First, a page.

Screenshots of our application in action:

Intro/Welcome Screen
Options Menu
Quick View & Records View
ANSI Color Options
Setting The Sampling Rate
View of Data Samples
Graph of Humidity
Graph of Pressure
Help Menu

Picture of Circuit:

4.1 Results of Design - Speed of execution:

Our program's backend, the part controlling data collecting runs without any hesitation or delays and is actually configurable to allow different sampling intervals. The only time limitation we put on the data is that each of the four sensors are only updated every second because we failed to see a need for anything faster. The code could easily be modified to make this happen on any faster time scale.

The user interface terminal is completely driven by RS232, which is only limited by the 9600 baud data rate we used. The only noticeable problem this presents is that full screen data or graphs have a small (less than 1 second) hesitation while printing.

4.2 Accuracy

Our sensors are accurate enough for our application, but we feel that more calibration and smaller steps between digital readings would be ideal for more commercial application.

We attempted to use 10 bit accurate ADC conversations, which seem to be fairly stable, but even 10 bits limits the precision of the readings. Our LM34 temperature sensors use an op amp gain of two to allow for up to .2 degrees F steps, but the temperature sensor is only accurate to plus or minus .8 degrees according to the data sheet. Our pressure sensor's analog output is incredibly accurate, but with ADC, we are able to read the barometric pressure to within .02 Hg. For weather this is accurate enough for basic forecasting and rise/fall calculations. Most weather media sources report to within .05 Hg. The humidity sensor claims to be +- 5% accurate, but the data sheet highly recommends calibration. Because we do not have easy access to the ambient conditions calibration requires, we tested the unit as it arrived, and found it to be very close (within 5%) to a commercial humidity sensor we had.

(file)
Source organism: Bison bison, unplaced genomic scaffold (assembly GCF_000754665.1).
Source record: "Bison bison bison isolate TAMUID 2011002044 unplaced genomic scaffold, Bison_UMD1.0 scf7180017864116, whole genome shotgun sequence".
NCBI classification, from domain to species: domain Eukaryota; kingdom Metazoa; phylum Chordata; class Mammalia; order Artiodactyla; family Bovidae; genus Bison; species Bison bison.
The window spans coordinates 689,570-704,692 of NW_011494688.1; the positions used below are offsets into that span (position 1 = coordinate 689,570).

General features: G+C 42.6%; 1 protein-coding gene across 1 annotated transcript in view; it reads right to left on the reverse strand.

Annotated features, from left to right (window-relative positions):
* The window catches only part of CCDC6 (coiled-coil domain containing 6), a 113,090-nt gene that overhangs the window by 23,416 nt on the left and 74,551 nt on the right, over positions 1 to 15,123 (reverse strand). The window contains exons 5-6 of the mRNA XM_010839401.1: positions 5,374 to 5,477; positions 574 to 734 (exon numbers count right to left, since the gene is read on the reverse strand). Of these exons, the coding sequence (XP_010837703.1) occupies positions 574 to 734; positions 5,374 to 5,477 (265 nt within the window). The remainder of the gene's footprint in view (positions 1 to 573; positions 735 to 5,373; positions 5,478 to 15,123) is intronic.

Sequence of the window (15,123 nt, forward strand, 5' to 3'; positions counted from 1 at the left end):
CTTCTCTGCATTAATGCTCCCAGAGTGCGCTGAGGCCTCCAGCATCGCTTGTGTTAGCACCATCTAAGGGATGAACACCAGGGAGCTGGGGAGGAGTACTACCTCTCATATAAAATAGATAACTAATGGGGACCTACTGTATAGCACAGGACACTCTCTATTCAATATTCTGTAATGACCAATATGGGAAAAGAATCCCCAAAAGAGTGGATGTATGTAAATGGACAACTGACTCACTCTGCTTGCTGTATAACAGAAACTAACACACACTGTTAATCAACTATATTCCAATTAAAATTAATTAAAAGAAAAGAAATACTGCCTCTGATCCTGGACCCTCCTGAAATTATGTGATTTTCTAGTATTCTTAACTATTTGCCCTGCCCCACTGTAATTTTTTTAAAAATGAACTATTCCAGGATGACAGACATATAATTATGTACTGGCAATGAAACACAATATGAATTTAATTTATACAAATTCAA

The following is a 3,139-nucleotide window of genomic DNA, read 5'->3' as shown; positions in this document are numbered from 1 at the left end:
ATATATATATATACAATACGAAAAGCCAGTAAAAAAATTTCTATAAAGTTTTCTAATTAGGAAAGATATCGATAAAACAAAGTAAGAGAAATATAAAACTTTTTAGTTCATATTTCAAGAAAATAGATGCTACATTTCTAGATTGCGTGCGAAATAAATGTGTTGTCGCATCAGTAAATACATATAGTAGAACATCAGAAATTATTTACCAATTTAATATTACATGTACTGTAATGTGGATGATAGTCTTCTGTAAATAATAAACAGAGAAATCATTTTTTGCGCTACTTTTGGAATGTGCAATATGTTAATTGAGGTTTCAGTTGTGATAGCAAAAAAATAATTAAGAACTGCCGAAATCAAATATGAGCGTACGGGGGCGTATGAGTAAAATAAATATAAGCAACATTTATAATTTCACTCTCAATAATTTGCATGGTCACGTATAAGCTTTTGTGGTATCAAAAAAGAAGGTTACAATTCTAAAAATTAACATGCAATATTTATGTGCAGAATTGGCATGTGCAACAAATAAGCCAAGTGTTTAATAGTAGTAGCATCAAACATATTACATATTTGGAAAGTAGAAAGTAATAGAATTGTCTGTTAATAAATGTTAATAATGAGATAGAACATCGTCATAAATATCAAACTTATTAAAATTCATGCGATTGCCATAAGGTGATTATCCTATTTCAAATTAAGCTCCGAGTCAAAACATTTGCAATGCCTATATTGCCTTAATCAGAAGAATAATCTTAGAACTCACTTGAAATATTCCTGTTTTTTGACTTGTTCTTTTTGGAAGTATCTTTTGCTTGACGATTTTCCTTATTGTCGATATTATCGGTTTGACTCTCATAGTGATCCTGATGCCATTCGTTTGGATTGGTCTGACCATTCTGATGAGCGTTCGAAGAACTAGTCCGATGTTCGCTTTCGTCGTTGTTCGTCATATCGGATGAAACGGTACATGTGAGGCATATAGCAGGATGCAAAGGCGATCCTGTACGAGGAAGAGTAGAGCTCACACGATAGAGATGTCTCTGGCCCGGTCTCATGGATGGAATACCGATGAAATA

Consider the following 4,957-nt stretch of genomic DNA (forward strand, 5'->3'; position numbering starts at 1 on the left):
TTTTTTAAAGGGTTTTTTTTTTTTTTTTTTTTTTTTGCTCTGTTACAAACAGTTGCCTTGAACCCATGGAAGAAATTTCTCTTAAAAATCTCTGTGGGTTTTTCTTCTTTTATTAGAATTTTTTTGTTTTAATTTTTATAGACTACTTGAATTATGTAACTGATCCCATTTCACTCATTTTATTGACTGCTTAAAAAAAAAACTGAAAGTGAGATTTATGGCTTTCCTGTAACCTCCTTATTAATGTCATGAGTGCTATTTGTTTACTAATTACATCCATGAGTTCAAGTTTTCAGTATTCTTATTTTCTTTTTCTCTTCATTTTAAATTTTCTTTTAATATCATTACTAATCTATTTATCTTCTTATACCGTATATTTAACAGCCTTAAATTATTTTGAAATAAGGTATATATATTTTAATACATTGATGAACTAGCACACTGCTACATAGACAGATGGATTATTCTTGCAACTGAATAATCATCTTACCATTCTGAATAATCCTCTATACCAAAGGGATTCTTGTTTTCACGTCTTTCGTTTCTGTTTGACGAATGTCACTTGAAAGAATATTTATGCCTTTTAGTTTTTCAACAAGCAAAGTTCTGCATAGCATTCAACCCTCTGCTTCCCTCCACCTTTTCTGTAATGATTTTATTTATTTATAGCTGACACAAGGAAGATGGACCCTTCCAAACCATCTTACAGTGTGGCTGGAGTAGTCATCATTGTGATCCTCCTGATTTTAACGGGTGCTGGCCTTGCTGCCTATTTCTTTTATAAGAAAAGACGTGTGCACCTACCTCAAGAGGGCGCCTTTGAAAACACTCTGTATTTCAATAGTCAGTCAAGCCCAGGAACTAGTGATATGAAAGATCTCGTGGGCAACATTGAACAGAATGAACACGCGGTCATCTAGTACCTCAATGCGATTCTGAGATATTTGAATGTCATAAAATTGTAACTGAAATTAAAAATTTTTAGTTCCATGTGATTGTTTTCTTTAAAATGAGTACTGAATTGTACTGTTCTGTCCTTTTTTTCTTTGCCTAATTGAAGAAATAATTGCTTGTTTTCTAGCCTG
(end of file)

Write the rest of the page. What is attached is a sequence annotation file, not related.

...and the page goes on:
4.3 Safety

Our software is simply a tool for sampling weather data, and therefore the software does not control any moving parts or hardware that could endanger the user. The only real safety concern would be if we attempted to package or commercialize our project. Weather sensors must be made to withstand moisture and more rugged conditions than our breadboard can simulate. In a dynamic environment, all connections would have to be heat shrunk and kept water resistant.

4.4 Interference with other designs

Our circuit does not generate any RF signals except for minimal CPU noise, which could be eliminated by faraday caging the circuit if deemed necissary. It worked fine in a static envoirment outside the lab, as well as on a busy lab day.

4.5 Usability

Usability was an important concern for our software. Because the hardware is static, it is simple to operate by definition and just sits taking measurements. Our software is very dynamic and gives the user great flexibility with how they wish to view or process the data collected.

When designing the user interface, we wanted any person off the street to be able to sit down and understand what the program was doing, and how they could access it's functions. When the program starts up, the user is presented with a welcome message and told they can use the help menu for more information. The help menu is easily accessible, and presents the user with a thorough list of all available functions and details about them. Each option or function is completely text menu driven and asks the user exactly what they want. We actually had roommates who had no idea what our project was test our interface to make sure nothing was left unclear.

 

Introduction
High Level Design
Design
Results
Conclusions
Appendix